Peace Labyrinth atop SFU’s Burnaby campus
Coinciding with the dawning of the summer solstice, a free public ceremony with spoken word, performing artists and candlelight will open a Peace Labyrinth atop SFU’s Burnaby campus on June 21 at 7 p.m.
The ceremony, which celebrates spiritual exploration and engagement in a shared journey with others, will take place at the field adjacent to Strand Hall at the east end of the campus.
This will be a pilot location for the labyrinth, an ancient archetype of a single pathway with circular patterns, which is still in the process of being mowed into turf.
Working with SFU Facilities Services and the assistance of myriad people through the Labyrinth Society, Ellen Vaillancourt conceived the idea and lobbied for a Peace Labyrinth in a highly visible location on campus.
The coordinator of the SFU Centre for the Comparative Study of Muslim Societies and Cultures and an avid traveller, Vaillancourt says: “The seed of thought came to me in the fall of 2010 after a trip to France. I remember envisioning it clearly, driving up our ring road one morning on my way to work.
“My dream coming true four years later means that if you remember who you are and become aware of the signs or the crumbs along the path, no matter what adversity you face, the universe will provide. I believe we all have the opportunity to be transformed by journey and make a positive difference.”
Two SFU researchers and Douglas Todd, an award winning Vancouver Sun religion and ethics writer, agree that a university campus is a fitting location for a path that fosters human spiritual and secular growth.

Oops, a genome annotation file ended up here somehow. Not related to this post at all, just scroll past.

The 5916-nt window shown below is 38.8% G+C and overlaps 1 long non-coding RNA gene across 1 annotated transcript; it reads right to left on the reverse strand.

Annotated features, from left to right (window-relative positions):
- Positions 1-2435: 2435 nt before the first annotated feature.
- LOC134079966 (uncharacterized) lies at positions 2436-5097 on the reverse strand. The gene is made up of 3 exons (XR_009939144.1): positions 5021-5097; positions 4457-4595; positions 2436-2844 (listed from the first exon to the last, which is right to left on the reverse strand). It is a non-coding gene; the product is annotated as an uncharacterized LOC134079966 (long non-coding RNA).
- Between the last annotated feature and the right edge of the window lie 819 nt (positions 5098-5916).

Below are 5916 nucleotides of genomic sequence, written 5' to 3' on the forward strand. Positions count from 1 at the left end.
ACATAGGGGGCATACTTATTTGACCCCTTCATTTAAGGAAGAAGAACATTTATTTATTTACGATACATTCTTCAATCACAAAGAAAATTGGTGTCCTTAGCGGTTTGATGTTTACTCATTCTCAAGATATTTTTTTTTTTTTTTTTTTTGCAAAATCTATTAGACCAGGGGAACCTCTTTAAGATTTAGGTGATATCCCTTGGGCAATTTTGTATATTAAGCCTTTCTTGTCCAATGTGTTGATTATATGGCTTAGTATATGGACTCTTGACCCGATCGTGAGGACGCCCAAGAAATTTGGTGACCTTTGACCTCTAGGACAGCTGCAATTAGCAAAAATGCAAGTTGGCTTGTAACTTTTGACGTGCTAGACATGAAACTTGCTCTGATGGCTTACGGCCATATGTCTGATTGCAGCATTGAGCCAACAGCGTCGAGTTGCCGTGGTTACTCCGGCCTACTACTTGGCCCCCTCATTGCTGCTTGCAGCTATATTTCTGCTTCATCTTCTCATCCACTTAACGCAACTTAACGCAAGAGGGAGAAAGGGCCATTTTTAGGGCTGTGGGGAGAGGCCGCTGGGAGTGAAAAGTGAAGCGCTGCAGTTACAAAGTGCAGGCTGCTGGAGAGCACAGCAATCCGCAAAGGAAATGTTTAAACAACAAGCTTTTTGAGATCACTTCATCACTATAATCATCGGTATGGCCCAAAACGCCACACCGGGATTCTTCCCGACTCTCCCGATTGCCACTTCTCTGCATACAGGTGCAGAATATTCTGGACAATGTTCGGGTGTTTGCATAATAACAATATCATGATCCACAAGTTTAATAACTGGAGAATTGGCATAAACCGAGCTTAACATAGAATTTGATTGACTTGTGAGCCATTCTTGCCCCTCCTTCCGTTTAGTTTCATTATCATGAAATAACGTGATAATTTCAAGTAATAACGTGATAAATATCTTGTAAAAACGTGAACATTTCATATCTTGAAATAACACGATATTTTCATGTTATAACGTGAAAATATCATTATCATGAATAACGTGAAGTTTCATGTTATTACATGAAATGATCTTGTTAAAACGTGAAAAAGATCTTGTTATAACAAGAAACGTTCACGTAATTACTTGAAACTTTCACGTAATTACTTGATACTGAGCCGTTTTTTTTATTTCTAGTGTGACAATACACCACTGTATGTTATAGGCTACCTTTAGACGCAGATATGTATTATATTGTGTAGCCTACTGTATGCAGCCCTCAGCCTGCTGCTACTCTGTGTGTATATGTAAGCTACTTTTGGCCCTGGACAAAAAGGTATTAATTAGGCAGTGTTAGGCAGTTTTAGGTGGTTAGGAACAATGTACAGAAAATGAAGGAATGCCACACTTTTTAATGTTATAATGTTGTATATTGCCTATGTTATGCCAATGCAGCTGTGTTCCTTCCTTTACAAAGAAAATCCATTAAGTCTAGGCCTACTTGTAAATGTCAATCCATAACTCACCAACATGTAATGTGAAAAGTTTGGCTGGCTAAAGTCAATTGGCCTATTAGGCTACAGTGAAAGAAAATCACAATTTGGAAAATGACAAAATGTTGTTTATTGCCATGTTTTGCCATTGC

Todd says: "The labyrinth is an excellent example of one of the meaningful and hopeful ways that a psycho-spiritual element can be integrated into a diverse campus and a pluralistic community.” Todd was the first recipient of SFU’s Jack and Doris Shadbolt fellowship in the humanities in 2006.
Celeste Snowber, an SFU Faculty of Education associate professor, adds: "Too much of our lives have been focused on engaging as good human doings rather than human beings. We have too easily lost the connection between being and doing. The labyrinth throughout the ages is an invitation to slow down. It invites us as humans to be with ourselves and with one another in a way that opens up a deeper connection to the world and ourselves. Here is an opening for an inquiry, which includes body, mind and heart to bring peace and engagement from the inside out.”
And SFU historian Elise Chenier notes: “The conditions of the world around us, near and far, matter greatly to who we are and what we shall become. But if they’re not right in front of our face or on our Facebook feed we can too easily be disconnected.”
“Places and spaces like the Peace Labyrinth will facilitate the kind of ‘be-in’ experience that is sometimes missing from our day-to-day lives. They invite us to be in ourselves as a means to connect to the world beyond us. I hope SFU’s Peace Labyrinth becomes one of the most popular spaces on campus.”
What: SFU Peace Labyrinth opening. The evening will feature a number of speakers, spoken word, and a labyrinth meditation by candlelight. Featured are performing artists, Amir Koushkani, along with Seemi Ghazi, Hussein Janmohamed, Meharoona Ghani, and SFU MA student Sheinagh Anderson.
The event will conclude with a Sun Salutation.
The following is the schedule of events:
-7:00 p.m. Dancing between Worlds: Opening to Inquiry
-7:30 p.m. opening ceremony
-SFU official welcome
-Navigating Pathways to Peace and Wellness
-Building Communities of Compassion
-Spoken Word: Rumi and the Labyrinth
-Sacred Sites and Cultural Heritage
-Words of Traditional Wisdom
8:40 to 9:30 p.m. Candle light with labyrinth walk
Featuring performing artists Amir Koushkani, Seemi Ghazi and Hussein Jammohamed
9:45 p.m. Sun Salutation
Reservations are appreciated @ www.sfu.ca/reserve
When: Starts at 7 p.m.
Where: SFU Burnaby Mountain, Strand Hall Field (near Cornerstone & bus loop)
Simon Fraser University is consistently ranked among Canada's top comprehensive universities and is one of the top 50 universities in the world under 50 years old. With campuses in Vancouver, Burnaby and Surrey, B.C., SFU engages actively with the community in its research and teaching, delivers almost 150 programs to more than 30,000 students, and has more than 125,000 alumni in 130 countries.